Peripheral neuropathies are common and frequently debilitating disorders which may include various subpopulations of motor, sensory or autonomic neurons depending on the underlying aetiology. They are likely to be the first group of neurological disorders to be successfully treated with growth factors since peripheral nerves are accessible to proteins given systemically. Preclinical and ongoing clinical trials of nerve growth factor (NGF) suggest that it will be useful for the treatment of diabetic, toxic and compressive sensory neuropathies. At appropriate doses NGF has no significant side effects in humans. Since NGF administration to mature animals stimulates synthesis of brain-derived neurotrophic factor and perhaps other neurotrophins in peripheral nerves, the spectrum of neuropathies treatable with NGF is wider than might be predicted. Preclinical studies suggest that insulin-like growth factor 1 (IGF-1) will be useful for the treatment of mixed motor and sensory neuropathies. For example, IGF-1 treatment can prevent the experimental motor and sensory neuropathies caused by the antitumour drugs, vincristine and cisplatin. Other neurotrophic factors have also shown promise in preclinical trials. The successful use of growth factors in the treatment of peripheral neuropathies may provide the first true therapy for this previously unbeatable and devastating group of neurological disorders.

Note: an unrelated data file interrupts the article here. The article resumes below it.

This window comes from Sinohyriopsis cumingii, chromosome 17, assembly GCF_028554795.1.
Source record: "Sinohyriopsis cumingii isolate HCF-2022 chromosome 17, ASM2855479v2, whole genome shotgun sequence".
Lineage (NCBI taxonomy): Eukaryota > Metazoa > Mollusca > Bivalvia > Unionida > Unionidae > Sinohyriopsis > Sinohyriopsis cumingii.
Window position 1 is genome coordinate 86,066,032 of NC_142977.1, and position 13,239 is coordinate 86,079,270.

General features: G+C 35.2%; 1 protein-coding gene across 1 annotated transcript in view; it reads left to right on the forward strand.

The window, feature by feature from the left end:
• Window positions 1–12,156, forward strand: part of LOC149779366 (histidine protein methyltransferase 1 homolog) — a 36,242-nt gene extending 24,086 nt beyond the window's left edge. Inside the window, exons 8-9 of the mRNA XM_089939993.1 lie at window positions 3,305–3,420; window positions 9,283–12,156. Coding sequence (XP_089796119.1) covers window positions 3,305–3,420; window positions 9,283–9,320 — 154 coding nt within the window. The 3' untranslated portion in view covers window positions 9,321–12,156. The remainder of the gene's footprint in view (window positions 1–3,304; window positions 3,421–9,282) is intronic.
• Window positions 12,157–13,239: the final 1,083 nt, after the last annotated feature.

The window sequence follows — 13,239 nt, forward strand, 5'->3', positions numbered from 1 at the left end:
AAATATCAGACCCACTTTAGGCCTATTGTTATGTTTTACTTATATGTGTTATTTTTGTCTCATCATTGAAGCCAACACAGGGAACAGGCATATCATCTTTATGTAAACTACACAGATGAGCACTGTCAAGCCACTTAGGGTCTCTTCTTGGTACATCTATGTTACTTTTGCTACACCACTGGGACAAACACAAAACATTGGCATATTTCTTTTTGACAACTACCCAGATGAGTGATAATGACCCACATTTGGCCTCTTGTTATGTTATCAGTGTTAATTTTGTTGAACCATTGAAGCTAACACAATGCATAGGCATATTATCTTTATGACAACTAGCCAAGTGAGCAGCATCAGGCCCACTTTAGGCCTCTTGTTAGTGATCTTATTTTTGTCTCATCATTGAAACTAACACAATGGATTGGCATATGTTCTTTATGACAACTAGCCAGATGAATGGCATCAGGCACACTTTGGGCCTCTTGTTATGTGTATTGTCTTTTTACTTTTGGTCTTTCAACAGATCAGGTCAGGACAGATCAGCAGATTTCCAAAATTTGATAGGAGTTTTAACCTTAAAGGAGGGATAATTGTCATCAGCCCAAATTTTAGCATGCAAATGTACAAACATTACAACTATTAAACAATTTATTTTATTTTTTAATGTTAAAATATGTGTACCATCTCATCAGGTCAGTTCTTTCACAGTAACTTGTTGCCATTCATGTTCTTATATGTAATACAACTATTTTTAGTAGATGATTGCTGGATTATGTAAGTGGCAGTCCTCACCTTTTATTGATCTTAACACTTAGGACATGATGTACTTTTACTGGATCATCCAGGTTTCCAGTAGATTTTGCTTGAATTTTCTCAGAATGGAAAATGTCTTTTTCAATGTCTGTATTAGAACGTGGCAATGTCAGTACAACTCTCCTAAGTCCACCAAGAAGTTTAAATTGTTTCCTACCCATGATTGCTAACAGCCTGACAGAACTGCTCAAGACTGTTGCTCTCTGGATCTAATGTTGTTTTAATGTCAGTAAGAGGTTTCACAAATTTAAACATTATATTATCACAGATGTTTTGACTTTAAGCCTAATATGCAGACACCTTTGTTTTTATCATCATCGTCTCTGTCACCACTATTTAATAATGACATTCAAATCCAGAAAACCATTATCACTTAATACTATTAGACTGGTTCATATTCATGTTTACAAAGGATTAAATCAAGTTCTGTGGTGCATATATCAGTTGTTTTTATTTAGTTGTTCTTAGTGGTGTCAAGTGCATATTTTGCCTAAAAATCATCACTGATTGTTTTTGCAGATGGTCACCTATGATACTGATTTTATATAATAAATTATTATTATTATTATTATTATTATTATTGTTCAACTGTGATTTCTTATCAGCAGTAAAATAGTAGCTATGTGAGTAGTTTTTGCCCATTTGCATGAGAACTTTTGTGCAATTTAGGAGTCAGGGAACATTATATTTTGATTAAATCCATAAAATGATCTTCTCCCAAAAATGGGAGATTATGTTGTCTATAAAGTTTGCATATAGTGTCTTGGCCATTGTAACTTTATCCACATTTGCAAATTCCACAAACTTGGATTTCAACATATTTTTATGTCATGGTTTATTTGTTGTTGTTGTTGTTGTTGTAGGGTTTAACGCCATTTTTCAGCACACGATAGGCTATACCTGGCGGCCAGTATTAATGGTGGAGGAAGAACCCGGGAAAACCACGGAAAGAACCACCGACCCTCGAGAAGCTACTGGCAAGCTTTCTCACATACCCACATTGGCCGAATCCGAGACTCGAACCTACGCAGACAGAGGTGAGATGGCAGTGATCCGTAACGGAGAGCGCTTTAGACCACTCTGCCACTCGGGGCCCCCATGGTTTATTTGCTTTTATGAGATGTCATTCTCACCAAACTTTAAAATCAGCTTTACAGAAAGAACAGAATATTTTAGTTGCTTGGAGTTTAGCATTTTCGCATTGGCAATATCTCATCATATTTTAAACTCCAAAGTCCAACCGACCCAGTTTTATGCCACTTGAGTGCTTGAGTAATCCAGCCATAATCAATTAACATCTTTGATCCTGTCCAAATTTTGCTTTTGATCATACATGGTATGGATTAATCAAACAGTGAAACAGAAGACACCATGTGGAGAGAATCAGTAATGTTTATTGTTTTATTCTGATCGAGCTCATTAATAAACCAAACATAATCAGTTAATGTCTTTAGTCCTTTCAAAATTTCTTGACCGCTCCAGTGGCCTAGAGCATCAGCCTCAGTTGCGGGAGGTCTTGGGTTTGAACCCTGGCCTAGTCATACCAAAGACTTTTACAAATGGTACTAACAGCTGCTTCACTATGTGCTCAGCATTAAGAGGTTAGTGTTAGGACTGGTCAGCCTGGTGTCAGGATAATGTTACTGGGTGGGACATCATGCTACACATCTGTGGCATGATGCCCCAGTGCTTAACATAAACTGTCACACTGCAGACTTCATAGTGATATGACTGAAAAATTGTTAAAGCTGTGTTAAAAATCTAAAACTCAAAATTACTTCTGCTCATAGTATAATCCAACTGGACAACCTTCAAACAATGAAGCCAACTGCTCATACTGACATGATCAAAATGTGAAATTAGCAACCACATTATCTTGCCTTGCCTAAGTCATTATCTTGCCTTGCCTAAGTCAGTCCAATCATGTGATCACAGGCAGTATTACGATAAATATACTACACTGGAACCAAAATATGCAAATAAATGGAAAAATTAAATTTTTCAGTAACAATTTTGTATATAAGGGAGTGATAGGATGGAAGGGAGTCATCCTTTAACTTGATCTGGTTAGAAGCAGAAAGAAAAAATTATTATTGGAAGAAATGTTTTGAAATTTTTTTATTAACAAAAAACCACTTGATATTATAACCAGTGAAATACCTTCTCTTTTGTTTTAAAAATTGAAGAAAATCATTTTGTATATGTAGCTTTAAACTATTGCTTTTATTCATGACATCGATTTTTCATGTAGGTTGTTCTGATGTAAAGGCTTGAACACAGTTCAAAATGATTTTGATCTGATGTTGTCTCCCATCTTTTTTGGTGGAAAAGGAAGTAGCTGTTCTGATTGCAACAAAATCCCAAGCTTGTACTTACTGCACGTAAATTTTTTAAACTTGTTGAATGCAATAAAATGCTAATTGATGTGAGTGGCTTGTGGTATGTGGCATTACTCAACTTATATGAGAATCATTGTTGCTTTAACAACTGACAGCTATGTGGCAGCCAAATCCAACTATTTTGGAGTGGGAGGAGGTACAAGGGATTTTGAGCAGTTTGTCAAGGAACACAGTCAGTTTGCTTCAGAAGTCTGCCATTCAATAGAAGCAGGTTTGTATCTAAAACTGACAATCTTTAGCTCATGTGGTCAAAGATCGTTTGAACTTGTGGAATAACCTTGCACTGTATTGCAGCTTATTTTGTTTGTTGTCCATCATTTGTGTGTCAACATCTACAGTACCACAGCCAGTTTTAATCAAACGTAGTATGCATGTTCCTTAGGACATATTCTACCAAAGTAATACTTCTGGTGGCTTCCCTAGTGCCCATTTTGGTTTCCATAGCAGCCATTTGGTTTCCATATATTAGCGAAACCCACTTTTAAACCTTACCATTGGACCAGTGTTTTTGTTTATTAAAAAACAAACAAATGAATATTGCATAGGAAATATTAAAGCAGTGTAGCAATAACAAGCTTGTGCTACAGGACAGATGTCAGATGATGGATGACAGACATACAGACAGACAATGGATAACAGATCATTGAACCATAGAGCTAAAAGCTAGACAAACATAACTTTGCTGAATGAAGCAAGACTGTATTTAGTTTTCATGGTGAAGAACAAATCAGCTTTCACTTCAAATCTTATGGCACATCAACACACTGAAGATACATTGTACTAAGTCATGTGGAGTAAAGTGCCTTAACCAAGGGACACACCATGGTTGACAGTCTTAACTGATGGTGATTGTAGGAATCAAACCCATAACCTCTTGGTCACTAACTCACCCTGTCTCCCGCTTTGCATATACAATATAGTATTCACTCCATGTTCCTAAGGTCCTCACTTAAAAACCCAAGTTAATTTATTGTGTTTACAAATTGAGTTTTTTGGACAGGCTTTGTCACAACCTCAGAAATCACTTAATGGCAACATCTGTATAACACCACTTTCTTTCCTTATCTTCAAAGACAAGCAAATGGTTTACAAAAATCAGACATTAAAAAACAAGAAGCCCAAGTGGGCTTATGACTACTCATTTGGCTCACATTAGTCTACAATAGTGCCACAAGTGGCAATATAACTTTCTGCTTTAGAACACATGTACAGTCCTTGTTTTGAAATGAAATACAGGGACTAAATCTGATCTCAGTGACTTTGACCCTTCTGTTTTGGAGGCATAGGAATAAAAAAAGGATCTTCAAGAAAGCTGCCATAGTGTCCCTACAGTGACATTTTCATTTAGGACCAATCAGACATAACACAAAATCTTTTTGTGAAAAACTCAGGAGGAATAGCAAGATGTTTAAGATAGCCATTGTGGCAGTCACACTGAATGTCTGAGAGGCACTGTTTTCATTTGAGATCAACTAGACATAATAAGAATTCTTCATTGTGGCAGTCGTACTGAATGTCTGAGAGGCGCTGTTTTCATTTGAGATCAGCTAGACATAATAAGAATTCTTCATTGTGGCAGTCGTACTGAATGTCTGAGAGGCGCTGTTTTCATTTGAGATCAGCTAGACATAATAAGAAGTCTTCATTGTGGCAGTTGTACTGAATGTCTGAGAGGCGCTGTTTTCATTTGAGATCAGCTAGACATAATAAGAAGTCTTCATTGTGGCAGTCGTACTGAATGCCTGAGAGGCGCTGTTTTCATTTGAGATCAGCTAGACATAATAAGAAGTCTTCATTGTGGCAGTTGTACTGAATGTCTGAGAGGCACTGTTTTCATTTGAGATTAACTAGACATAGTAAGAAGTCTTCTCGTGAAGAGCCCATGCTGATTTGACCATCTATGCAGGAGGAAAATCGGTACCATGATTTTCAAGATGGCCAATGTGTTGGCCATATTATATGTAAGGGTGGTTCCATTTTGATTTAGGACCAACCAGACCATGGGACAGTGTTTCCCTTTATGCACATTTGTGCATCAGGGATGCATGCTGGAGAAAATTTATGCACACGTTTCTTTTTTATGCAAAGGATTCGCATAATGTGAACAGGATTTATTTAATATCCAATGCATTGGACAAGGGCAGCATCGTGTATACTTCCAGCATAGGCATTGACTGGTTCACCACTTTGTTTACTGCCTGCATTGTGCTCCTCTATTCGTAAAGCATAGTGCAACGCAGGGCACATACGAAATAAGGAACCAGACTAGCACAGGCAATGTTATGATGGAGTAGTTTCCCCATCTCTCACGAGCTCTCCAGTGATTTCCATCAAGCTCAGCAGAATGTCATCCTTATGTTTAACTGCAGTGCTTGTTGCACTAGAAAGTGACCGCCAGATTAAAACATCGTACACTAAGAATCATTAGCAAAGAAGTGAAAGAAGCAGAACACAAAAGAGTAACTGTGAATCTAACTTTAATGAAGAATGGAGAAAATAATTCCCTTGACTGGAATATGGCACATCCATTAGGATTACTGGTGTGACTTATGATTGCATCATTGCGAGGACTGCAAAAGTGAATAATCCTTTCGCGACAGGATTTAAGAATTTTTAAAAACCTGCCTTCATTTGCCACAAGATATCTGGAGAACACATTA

|Original language||English (US)|
|Number of pages||15|
|Journal||CIBA Foundation Symposia|
|State||Published - Dec 1 1996|
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